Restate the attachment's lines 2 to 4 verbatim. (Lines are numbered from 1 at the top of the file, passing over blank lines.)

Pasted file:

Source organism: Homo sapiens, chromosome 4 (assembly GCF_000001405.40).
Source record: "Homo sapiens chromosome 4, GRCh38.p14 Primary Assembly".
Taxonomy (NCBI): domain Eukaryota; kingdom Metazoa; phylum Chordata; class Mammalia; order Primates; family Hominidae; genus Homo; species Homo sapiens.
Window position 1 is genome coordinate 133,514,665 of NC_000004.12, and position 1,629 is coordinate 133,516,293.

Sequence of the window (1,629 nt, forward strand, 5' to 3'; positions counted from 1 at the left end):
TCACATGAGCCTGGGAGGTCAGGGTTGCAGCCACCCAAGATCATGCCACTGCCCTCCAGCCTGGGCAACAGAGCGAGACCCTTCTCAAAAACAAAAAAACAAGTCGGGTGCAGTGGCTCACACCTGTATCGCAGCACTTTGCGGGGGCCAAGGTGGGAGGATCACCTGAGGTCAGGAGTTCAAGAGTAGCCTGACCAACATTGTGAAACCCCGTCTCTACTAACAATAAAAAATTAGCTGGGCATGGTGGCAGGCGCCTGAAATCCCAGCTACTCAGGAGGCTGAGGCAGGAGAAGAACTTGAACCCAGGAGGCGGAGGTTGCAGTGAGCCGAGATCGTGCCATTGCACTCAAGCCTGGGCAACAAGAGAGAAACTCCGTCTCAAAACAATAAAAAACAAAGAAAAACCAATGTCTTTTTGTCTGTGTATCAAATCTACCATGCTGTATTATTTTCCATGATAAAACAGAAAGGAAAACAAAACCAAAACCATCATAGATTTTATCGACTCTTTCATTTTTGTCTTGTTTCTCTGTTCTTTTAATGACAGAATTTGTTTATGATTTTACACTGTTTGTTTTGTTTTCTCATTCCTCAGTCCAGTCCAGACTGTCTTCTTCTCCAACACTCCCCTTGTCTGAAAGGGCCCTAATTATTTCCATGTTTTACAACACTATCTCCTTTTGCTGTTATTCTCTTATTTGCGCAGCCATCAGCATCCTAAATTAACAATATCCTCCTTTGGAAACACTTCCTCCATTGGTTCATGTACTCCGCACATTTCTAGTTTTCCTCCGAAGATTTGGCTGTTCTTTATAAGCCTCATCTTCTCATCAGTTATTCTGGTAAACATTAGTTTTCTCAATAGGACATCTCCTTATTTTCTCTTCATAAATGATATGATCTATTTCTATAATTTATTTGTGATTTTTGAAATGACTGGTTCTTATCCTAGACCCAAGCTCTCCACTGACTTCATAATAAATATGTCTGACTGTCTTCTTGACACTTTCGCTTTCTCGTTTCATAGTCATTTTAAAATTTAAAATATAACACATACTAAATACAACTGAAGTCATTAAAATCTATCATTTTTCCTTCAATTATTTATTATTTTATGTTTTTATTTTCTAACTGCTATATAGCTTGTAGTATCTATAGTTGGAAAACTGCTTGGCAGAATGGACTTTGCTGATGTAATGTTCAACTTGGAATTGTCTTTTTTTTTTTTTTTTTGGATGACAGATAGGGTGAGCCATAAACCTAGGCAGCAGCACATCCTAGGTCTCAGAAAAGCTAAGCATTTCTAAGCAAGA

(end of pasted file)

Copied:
Source record: "Homo sapiens chromosome 4, GRCh38.p14 Primary Assembly".
Taxonomy (NCBI): domain Eukaryota; kingdom Metazoa; phylum Chordata; class Mammalia; order Primates; family Hominidae; genus Homo; species Homo sapiens.
Window position 1 is genome coordinate 133,514,665 of NC_000004.12, and position 1,629 is coordinate 133,516,293.